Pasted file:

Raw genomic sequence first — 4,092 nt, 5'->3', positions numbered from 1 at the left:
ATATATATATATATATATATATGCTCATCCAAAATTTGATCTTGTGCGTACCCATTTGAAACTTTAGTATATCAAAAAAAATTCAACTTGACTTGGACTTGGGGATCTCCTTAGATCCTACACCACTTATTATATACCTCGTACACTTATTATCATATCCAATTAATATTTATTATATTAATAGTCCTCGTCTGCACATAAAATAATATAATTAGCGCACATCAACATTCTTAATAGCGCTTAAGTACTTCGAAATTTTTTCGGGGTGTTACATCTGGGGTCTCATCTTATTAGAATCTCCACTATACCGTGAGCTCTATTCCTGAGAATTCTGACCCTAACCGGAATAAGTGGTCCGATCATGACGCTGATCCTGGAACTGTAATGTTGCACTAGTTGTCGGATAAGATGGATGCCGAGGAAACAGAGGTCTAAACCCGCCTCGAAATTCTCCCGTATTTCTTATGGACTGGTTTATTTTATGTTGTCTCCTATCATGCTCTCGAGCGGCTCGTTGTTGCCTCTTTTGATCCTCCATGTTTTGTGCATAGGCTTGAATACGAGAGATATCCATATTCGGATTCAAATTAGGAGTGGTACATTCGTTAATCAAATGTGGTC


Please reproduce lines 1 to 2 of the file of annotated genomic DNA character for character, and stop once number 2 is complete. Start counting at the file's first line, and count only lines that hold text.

Raw genomic sequence first — 4,092 nt, 5'->3', positions numbered from 1 at the left:
ATATATATATATATATATATATGCTCATCCAAAATTTGATCTTGTGCGTACCCATTTGAAACTTTAGTATATCAAAAAAAATTCAACTTGACTTGGACTTGGGGATCTCCTTAGATCCTACACCACTTATTATATACCTCGTACACTTATTATCATATCCAATTAATATTTATTATATTAATAGTCCTCGTCTGCACATAAAATAATATAATTAGCGCACATCAACATTCTTAATAGCGCTTAAGTACTTCGAAATTTTTTCGGGGTGTTACATCTGGGGTCTCATCTTATTAGAATCTCCACTATACCGTGAGCTCTATTCCTGAGAATTCTGACCCTAACCGGAATAAGTGGTCCGATCATGACGCTGATCCTGGAACTGTAATGTTGCACTAGTTGTCGGATAAGATGGATGCCGAGGAAACAGAGGTCTAAACCCGCCTCGAAATTCTCCCGTATTTCTTATGGACTGGTTTATTTTATGTTGTCTCCTATCATGCTCTCGAGCGGCTCGTTGTTGCCTCTTTTGATCCTCCATGTTTTGTGCATAGGCTTGAATACGAGAGATATCCATATTCGGATTCAAATTAGGAGTGGTACATTCGTTAATCAAATGTGGTC